David E. Over (Psychology Department at Durham University).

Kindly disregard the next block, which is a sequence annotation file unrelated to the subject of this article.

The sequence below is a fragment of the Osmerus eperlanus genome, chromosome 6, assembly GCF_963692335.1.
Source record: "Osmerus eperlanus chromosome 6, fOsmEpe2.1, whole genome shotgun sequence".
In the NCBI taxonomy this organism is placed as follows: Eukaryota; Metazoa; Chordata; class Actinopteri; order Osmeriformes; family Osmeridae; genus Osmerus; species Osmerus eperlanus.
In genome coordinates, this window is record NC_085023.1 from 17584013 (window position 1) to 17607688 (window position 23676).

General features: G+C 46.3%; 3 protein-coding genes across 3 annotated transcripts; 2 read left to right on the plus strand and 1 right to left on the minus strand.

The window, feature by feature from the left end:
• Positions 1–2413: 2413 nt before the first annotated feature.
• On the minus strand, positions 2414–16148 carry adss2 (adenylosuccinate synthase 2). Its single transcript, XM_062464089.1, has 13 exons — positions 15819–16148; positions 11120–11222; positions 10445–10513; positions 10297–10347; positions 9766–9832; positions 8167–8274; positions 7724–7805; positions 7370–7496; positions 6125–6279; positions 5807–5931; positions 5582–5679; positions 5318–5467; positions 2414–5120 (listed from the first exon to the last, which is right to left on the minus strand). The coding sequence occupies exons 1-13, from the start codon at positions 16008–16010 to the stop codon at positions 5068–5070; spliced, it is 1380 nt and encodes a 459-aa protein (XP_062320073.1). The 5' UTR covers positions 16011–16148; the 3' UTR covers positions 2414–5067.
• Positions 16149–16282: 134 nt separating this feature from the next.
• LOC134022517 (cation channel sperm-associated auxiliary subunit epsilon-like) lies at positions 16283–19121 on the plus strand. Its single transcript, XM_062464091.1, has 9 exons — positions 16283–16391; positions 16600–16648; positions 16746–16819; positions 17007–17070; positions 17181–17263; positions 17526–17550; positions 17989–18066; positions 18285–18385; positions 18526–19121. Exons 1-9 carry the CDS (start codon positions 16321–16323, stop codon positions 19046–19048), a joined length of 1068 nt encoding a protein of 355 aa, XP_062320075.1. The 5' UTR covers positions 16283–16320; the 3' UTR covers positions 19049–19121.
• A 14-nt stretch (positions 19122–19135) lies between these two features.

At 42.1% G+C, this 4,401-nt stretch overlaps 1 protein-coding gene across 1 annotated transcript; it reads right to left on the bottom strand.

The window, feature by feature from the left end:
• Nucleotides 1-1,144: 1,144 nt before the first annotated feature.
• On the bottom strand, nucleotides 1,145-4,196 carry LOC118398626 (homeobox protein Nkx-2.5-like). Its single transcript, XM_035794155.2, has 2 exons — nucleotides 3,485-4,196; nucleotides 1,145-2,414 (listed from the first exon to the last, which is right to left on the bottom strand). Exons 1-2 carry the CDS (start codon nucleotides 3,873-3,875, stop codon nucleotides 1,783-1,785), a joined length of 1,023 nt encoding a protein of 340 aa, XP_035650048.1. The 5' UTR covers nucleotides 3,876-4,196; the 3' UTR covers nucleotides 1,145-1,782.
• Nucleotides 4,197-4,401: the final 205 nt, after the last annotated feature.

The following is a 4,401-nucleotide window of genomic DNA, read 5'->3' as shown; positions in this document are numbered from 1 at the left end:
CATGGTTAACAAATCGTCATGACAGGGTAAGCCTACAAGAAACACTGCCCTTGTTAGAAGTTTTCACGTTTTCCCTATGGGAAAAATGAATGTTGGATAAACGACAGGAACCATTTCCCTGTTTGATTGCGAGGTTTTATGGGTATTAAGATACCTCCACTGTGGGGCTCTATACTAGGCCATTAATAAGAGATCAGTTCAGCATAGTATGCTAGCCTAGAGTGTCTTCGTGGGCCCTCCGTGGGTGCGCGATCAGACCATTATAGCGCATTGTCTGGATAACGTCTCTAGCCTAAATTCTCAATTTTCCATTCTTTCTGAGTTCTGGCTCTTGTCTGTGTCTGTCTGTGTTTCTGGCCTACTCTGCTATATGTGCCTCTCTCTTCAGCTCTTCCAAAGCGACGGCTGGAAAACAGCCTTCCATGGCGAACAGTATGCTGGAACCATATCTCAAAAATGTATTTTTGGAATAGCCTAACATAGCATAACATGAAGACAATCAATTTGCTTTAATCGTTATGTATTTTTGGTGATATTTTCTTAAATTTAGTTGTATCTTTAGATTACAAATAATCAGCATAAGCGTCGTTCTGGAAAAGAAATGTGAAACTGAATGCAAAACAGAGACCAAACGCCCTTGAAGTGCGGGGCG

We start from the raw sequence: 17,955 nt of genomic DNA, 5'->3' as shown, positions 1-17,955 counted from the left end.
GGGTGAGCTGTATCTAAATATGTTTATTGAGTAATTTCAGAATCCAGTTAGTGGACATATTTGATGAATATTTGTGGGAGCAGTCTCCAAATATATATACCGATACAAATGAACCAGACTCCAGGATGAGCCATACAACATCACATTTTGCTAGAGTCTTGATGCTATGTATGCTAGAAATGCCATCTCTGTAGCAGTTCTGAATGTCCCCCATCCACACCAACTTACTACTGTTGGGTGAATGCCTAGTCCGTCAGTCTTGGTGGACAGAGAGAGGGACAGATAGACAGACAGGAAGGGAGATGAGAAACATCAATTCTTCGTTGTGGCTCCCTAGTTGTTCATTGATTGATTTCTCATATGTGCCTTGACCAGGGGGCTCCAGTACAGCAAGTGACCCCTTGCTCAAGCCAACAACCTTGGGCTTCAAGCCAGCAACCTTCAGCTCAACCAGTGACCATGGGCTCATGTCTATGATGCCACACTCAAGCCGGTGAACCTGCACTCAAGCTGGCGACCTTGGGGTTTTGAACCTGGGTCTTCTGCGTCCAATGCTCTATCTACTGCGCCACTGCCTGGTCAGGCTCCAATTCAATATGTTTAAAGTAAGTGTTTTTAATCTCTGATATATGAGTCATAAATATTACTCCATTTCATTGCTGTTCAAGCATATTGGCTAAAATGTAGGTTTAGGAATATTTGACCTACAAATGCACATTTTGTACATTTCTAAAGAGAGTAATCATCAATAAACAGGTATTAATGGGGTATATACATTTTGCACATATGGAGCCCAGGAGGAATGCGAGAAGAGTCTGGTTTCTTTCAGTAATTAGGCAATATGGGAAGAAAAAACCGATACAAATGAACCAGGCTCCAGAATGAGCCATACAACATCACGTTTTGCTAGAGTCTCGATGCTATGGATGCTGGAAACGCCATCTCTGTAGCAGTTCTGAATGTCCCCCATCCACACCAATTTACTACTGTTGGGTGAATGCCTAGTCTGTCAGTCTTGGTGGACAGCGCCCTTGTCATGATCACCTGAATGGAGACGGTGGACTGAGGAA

There is a rich psychological literature, in cognitive and social psychology, and judgment and decision making, on counterfactuals. Psychologists have intensively investigated the relation between counterfactuals and causal judgments, and between counterfactuals and feelings of regret. However, psychologists of reasoning, specifically, have neglected the study of counterfactuals and logical inferences. There has been only one major experimental study of counterfactuals and the inference of Modus Ponens, inferring B from A and a counterfactual "if A then B". There have been no experiments on the inference of centering for counterfactuals, inferring a counterfactual "if A then B" from "A & B". Both of these inferences are valid in the most influential logical and philosophical analyses of counterfactuals, and we know next to nothing, in the psychology of reasoning, about how people understand the logic of these conditionals, if we do not know whether they conform to the validity of these inferences. In this talk, I shall outline how my collaborators and I plan to overcome this limitation, in the psychology of counterfactuals, by using the new Bayesian / probabilistic approach to the study of human reasoning.